Have his ideals come back? No-- not right then. He's only not going through with the deal because he figures that the official press release sent out saying that he saved Colonel Cathcart's life from a Nazi assassin (that being the official version of his stabbing by Nately's whore, who has become death personified, chasing Yossarian from everywhere and appearing out of nowhere, somehow coming back from beyond enemy lines) will keep him from being court-martialed -- so he can double-cross his new pals and still go home a hero.
His victory is short-lived: Major Danby points out that there are two official press releases, and that if Yossarian double-crosses them the other official release will be the official official release and it'll accuse him of various bad things and he'll be court-martialed.
Amidst a dilemma, Yossarian ponders what to do when the Chaplain comes in with amazing news of the third real ending to the book, the other ending I'd forgotten, amidst all the horror of Rome and all that: Orr is alive! And in Sweden! He'd crashed his plane after a mission, and gotten into a raft and rowed to Sweden, from the Mediterranean, and Yossarian realizes that all along this was Orr's plan, and he should have flown with Orr on that last mission but he didn't, and decides, on the spur of the moment, to run: he'll flee to Italy himself and make his way to Sweden and run away from the deal and the official releases and Catch-22 and the Colonels and Generals and Ex-PFCs who are now Ex-Sergeants.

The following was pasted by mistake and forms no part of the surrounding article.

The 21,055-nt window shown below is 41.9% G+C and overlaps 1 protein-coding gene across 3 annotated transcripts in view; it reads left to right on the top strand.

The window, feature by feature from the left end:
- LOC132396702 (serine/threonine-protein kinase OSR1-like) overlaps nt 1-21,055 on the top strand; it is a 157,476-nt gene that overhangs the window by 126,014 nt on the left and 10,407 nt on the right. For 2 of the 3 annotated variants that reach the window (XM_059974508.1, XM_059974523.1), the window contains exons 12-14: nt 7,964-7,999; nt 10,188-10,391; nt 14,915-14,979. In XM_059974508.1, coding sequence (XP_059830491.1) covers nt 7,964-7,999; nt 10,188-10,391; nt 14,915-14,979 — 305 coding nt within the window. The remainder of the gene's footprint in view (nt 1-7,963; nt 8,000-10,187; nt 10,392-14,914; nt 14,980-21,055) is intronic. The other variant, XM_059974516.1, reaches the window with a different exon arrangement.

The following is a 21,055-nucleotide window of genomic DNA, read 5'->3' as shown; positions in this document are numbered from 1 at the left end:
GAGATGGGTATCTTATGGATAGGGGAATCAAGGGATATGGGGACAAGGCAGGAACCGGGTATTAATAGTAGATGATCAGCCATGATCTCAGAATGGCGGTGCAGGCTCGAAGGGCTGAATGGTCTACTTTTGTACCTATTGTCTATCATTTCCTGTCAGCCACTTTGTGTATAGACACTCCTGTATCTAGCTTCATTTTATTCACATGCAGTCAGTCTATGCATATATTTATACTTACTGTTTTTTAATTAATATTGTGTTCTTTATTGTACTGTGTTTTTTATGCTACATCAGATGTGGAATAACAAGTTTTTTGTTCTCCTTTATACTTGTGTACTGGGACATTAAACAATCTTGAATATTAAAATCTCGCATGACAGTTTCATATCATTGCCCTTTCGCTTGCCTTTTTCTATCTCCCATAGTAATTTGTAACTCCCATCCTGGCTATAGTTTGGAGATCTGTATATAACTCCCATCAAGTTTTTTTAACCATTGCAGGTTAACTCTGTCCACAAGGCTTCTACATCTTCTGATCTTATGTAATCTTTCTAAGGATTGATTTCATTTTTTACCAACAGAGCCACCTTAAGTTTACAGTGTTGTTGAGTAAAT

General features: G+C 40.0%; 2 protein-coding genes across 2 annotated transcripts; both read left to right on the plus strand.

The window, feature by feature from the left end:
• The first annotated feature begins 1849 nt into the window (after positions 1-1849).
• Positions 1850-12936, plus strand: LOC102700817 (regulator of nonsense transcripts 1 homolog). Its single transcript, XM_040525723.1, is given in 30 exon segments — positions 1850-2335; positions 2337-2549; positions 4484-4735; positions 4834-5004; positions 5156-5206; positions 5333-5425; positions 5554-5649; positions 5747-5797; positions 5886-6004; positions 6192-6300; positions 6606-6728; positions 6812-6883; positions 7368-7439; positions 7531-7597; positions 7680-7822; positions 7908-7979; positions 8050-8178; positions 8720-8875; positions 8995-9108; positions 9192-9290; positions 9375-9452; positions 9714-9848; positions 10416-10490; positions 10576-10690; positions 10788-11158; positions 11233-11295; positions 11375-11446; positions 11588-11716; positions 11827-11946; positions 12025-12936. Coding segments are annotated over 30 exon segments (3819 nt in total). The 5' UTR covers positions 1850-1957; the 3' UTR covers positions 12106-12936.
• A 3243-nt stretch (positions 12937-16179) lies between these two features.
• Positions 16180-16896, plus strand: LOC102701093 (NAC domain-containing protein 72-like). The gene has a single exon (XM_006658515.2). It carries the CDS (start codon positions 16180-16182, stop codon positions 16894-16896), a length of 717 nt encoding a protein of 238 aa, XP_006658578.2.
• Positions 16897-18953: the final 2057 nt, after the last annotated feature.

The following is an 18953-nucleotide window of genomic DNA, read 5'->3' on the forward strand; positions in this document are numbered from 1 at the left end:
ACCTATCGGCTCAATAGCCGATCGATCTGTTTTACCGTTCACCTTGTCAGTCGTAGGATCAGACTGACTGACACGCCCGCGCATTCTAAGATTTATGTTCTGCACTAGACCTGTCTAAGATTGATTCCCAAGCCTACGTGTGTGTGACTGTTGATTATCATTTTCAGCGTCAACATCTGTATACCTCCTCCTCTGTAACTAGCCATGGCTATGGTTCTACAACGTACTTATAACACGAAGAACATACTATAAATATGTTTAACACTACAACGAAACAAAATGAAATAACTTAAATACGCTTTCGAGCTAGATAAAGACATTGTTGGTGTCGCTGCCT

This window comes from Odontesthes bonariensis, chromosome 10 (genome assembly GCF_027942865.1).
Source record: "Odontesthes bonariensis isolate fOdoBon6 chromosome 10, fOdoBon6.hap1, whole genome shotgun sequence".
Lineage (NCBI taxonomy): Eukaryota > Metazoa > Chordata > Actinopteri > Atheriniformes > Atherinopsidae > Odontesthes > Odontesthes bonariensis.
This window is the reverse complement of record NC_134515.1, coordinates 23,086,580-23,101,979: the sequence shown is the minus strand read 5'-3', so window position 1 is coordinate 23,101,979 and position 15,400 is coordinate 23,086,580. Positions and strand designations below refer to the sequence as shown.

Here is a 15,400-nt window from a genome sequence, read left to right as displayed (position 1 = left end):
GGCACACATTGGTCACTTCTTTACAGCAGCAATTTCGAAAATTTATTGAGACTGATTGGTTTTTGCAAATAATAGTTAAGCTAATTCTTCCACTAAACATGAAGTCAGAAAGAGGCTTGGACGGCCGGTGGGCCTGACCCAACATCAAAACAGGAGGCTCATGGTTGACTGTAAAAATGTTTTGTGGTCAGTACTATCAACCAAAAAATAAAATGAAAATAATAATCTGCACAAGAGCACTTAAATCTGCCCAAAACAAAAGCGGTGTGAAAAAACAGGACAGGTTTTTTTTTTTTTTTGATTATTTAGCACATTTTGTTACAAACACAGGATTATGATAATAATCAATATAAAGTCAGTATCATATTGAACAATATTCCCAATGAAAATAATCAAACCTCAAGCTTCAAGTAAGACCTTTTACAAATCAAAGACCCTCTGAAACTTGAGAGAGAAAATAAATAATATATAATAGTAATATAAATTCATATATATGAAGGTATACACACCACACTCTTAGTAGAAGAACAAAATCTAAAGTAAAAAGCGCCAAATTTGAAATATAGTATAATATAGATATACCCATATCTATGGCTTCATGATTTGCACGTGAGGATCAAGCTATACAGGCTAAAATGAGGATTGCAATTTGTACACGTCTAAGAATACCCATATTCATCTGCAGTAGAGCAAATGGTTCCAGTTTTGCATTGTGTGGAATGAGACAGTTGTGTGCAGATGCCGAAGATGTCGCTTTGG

The Chaplain approves, Major Danby grudgingly blesses him, and the reader is left muddled: Is this okay? Is this the right thing to do?
Heller tells us that in the final ending that I'd forgotten, too: Heller tells us what to make of it all, as Yossarian celebrates his learning the real way to survive -- to run -- by having Yossarian pack his things and head out of the hospital. You'll have to constantly watch out, Danby tells him and Yossarian promises he will. You'll have to jump, Danby tells him, and Yossarian promises he will, and Jump! Danby yells, and Yossarian does and Nately's whore, who is waiting outside the doorway, misses him with her knife and he leaves -- alive.
That's the final final ending to Catch-22, all those endings that took place after the ending I thought I remembered but didn't, because the ending I thought was the ending was only about 2/3 of the way through the book: I thought it ended with Nately dying and Yossarian going to Rome and remembering Snowden's secret, the secret other wound, that hidden wound that is ripping apart Snowden that Yossarian suddenly saw, a wound that is identical to the wounds Yossarian then saw in Italy which were ripping apart us, and I remembered Catch-22 as a grimly depressing book that had a thrilling ending that was thrilling but also grim and depressing.